Saturday, September 23, 2017

Technology Addiction - Progress

Hello all!

(This is a long post. The summary is that I found a way to avoid feeds while still getting the information I need most and staying connected with others. And I feel a little more in control of my life.)

I don't want to get ahead of myself or get preachy and tell everyone they should do what I'm doing. But I do want to share my experiences so far. The power of story / experience is important, so here I go!

I have finally been able to let go of scrolling mindlessly through feeds! I have multiple failed progress charts all throughout this year from when I was trying to limit my Facebook time to 40 minutes, then 30 minutes a day, then even 20. I think one time I kept to my goal for 10 days. Then of course the goal would fall apart. Again.

But things are going much better this time. I deleted the Facebook app (and the News app, and a few other apps that had feeds), and I set up my Facebook settings so I would get emails of the things I actually need to hear about (YSA announcements, and announcements from other relevant groups). I basically set it up so that any information that would be actually helpful to would be emailed to me. That way I'm still connected, and can receive the information I need, but I can completely avoid my Facebook newsfeed. The only time I get on my news feed is when I'm on the computer, which is not very comfortable for me, and my browser will kick me off of Facebook after ten minutes. It's taken care of the addiction problem, because the addiction is not to Facebook itself. The addiction is tapping on my phone in moments of boredom, or transition times, and scrolling through information / stimuli. Instead of reaching for my phone (which now is a much more boring phone than it used to be), I either reach for my planner / notebook, or just move onto whatever my next task might be.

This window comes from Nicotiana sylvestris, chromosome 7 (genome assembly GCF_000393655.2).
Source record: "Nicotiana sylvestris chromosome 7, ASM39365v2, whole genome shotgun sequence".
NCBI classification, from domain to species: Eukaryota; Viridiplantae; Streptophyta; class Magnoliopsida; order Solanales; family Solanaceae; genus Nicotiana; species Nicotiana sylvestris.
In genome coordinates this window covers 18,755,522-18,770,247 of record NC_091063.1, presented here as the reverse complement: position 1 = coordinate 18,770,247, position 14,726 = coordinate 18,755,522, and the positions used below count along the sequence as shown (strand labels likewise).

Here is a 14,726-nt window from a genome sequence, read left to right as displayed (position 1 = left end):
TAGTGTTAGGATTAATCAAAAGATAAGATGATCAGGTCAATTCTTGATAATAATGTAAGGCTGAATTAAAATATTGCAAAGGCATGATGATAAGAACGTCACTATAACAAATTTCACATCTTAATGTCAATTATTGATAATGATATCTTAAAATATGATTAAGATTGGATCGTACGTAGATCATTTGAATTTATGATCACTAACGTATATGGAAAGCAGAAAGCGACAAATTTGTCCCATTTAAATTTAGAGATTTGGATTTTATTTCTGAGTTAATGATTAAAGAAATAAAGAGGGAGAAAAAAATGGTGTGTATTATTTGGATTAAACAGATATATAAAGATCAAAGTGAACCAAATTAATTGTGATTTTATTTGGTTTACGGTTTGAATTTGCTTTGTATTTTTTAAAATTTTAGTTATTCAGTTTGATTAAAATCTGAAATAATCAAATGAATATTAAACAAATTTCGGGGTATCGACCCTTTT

I do still feel the need to lower my notifications in all the apps on my phone. The difference is that checking my email never holds my attention for more than 5 minutes. It doesn't drag me down into a never-ending stream. A list of emails is finite (unless its my mom's inbox, perhaps - love you Mom!), whereas a Facebook feed can feel nearly infinite. By only having apps that provide a built-in end to the amount of time I spend in them, I never get sucked into my phone for very long. And so now I definitely feel it's hold on me lessening.

Part of this was all motivated by the podcast "Note To Self", and the subsequent book "Bored and Brilliant." Knowing that other people were gaining the courage/determination/motivation to delete their apps and reclaim some of their time helped me to do it too. I like doing things with other people... even if they are people I don't actually know. But we're united in this goal, so that makes it enjoyable.

I hope to later report more about the benefits of all this. I'm hoping I can put some of my reclaimed time to use at practicing my new banjo. In a few weeks I may be able to post of video of myself playing clawhammer banjo. I hope so.

I do still get on Facebook and Instagram for a few minutes a couple times a week, because I do want to hear about my friends. Please feel free to interact with me there. I'm not leaving it entirely. I use Facebook Messenger to interact with people all the time, since it is a separate app, and I don't have to see the newsfeed there.

This was not my most exciting post. But it is my current story. And if anyone else is the same as me, wanting to be less controlled by their phone, and also benefits from working on goals with others instead of alone, I wanted to explain what's been working well for me.

Also, please let me know if any of you have blogs. I would love to receive email updates about my friends' lives. =)

No comments: